Tuesday, February 25, 2020

Was the zamboni driver game the worst loss in Maple Leafs history? A scientific study

The Toronto Maple Leafs lost a crucial game on home ice to a freelance Zamboni driver that they employ, and it was the worst.

But was it the worst ever?

That’s a tough question for Maple Leafs fans, and it has come up more than a few times over the last 48 hours. You have to be slightly damaged to even really contemplate it. So yeah, this is right up my alley, let’s do this.

I’ve picked out ten candidates for the coveted title of “worst Maple Leafs loss ever.” Let’s break down the cases for and against, and see which ones are the true contenders.

It Was 4-1

The game: We may as well start with the game just about everyone seems to have had holding top spot until this week. On May 13, 2013, the Leafs went into Boston for Game 7 of their opening-round series. The Bruins were clearly the better team and had led the series 3-1, but the Leafs clawed back with a pair of hard-fought wins to force a winner-take-all game. Then they went out and built a 4-1 lead early in the third.

Everyone knows what happened next.

Why it may have been the worst: It was an agonizing scene to watch in real-time, with every Maple Leaf fans looking like these guys. But there’s a myth about this game, which is that it hurt because Toronto fans thought they had it wrapped up. We didn’t. Not those of us who’ve been doing this for any length of time. We knew that a collapse could be coming at any moment, and then watched our worst fears play out right in front of us. It was brutal.

Mitigating factor: The Bruins immediately rolled through the next two rounds with ease, making it seem like a miracle that a very mediocre Leafs team even made them sweat. But more importantly, this Leaf team didn’t deserve to beat the Bruins. It was a poorly constructed roster, built up by questionable coaching and a front office that was almost defiantly dumb. If they’d won, they’d have doubled down. They mostly did anyway – hello, David Clarkson – but this loss helped pave the way for Brendan Shanahan a year later, and an eventual ray of hope.

Worst loss ever? It’s a very strong candidate. But let’s run through a few others.

The Boxing Day Massacre

The game: On December 26, 1991, the Maple Leafs went into Pittsburgh to face the defending champs and got utterly dismantled by a final score of 12-1. Mario Lemieux had seven points, and linemates Kevin Stevens and Joey Mullen each settled for six.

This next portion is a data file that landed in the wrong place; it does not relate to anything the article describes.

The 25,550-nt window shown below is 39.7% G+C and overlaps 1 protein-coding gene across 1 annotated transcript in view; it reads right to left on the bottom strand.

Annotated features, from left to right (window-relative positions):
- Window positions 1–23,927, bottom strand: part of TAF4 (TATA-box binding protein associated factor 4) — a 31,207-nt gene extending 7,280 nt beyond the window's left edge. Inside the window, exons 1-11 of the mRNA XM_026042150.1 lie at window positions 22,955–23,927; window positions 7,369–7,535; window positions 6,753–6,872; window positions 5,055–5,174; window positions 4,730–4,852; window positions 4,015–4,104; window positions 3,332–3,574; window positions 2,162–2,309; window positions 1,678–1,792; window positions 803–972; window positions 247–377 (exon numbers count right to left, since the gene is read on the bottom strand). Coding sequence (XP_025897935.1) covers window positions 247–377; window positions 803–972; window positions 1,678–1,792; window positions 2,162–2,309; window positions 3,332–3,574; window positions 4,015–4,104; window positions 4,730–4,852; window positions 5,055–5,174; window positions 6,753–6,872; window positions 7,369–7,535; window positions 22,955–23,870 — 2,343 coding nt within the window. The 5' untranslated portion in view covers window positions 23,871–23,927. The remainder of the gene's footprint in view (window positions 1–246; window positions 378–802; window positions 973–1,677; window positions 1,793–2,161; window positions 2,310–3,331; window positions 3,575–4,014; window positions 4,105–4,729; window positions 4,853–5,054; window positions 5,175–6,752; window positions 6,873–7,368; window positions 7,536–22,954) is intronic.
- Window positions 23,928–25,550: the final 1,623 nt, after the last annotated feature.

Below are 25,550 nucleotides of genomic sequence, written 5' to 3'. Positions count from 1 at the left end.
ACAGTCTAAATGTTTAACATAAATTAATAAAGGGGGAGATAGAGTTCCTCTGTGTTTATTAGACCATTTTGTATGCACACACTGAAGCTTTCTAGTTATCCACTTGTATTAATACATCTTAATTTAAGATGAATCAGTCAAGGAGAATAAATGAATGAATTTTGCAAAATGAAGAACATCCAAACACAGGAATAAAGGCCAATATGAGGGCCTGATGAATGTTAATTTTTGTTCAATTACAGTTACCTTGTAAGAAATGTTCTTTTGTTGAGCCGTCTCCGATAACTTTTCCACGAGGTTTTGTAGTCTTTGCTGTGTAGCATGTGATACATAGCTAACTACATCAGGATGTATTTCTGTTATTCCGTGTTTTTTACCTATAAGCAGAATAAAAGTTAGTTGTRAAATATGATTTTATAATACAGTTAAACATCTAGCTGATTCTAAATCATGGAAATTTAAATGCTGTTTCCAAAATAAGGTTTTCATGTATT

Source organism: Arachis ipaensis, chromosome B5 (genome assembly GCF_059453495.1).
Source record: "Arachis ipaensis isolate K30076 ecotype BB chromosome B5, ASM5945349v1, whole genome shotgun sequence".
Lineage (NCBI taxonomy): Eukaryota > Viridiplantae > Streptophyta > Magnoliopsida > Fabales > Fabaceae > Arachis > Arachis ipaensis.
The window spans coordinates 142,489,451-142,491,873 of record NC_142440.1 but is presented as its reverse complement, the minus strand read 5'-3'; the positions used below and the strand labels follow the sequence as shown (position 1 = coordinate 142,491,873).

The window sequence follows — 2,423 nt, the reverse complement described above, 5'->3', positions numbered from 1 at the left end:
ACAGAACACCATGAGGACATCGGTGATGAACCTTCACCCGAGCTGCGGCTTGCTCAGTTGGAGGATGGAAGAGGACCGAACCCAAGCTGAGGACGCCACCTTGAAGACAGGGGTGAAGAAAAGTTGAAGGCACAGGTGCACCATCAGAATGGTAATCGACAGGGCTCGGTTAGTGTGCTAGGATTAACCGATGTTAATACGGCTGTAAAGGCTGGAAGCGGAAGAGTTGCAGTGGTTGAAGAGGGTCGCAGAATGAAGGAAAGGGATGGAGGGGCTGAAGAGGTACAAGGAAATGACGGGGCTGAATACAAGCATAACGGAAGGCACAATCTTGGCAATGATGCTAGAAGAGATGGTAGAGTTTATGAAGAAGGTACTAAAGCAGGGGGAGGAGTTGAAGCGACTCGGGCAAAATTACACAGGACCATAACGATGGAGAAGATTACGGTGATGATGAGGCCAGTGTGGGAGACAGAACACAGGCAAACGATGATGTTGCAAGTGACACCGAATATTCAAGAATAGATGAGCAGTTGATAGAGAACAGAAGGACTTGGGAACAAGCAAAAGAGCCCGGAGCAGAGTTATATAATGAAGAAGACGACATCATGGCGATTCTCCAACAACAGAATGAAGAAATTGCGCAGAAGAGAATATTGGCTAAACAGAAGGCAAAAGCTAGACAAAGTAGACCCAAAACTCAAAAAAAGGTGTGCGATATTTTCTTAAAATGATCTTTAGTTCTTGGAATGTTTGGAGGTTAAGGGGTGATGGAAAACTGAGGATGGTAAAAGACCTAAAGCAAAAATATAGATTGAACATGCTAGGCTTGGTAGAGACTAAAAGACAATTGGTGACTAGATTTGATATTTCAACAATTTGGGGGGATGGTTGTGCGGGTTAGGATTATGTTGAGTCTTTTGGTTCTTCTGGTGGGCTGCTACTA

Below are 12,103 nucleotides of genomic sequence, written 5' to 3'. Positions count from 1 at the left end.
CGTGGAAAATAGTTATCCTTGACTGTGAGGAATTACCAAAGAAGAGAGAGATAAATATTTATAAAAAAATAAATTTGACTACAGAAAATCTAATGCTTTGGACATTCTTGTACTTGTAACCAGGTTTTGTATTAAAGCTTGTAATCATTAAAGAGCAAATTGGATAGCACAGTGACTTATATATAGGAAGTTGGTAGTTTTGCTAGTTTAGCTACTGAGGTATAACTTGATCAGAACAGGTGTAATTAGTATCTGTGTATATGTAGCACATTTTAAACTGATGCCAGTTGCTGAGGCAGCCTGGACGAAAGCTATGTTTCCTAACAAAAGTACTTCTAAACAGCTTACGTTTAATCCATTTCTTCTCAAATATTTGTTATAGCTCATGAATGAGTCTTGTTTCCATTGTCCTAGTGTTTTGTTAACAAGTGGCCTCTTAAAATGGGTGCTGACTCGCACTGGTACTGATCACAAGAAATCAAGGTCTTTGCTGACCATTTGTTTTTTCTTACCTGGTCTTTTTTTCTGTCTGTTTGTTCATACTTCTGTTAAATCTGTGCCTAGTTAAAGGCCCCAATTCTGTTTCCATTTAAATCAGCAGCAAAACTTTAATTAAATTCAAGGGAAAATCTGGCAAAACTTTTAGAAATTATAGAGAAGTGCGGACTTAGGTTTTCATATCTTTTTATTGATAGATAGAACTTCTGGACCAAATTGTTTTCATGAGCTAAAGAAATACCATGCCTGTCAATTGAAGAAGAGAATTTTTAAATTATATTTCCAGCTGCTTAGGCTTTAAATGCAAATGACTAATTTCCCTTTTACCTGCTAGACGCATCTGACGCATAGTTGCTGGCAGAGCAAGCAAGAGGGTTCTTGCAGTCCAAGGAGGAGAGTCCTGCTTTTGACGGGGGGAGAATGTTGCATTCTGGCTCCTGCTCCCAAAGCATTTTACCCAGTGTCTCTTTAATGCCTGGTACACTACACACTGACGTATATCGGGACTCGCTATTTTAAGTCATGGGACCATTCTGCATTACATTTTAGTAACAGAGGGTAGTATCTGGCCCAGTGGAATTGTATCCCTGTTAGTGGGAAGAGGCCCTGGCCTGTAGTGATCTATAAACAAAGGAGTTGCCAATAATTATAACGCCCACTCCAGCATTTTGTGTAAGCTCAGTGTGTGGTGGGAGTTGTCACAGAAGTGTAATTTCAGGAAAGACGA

Why it may have been the worst: The final represented the worst loss in franchise history. Grant Fuhr, acquired to great fanfare just a few months earlier, was in net for all 12 goals and looked awful. The loss left the Leafs in third last overall, driving home the reality that new GM Cliff Fletcher wasn’t going to be able to magically fix this mess overnight.

Mitigating factor: Fletcher proceeded to magically fix this mess overnight; largely inspired by witnessing a debacle he called “embarrassing to say the least”, he went out and pulled off the ten-player Doug Gilmour trade just days later.

Worst loss ever? At the time, it kind of felt like it. But in hindsight, it was actually a positive if it nudged Fletcher into pulling the trigger on his long-rumored blockbuster.

The Six-Shooter

The game: Facing elimination in Game 6 of their second-round series, the Leafs went into New Jersey and were shut down almost completely. They managed just six shots on goal in a 3-0 loss that was pretty much peak Dead Puck era.

Why it may have been the worst: The six shots set a modern NHL record which still stands today. And while you’d expect the urgency to ramp up, it actually got worse as the game went by – the Leafs were credited with three shots in the first, two in the second and just one in the third.

Mitigating factor: They had way more than six shots, and the official scorers in New Jersey are filthy liars.

Worst loss ever? It was certainly an embarrassing way to end a season, especially for a team that looked like a borderline contender. But I don’t think it’s in the running for the very worst ever, especially since those Devils went on to win the Cup.

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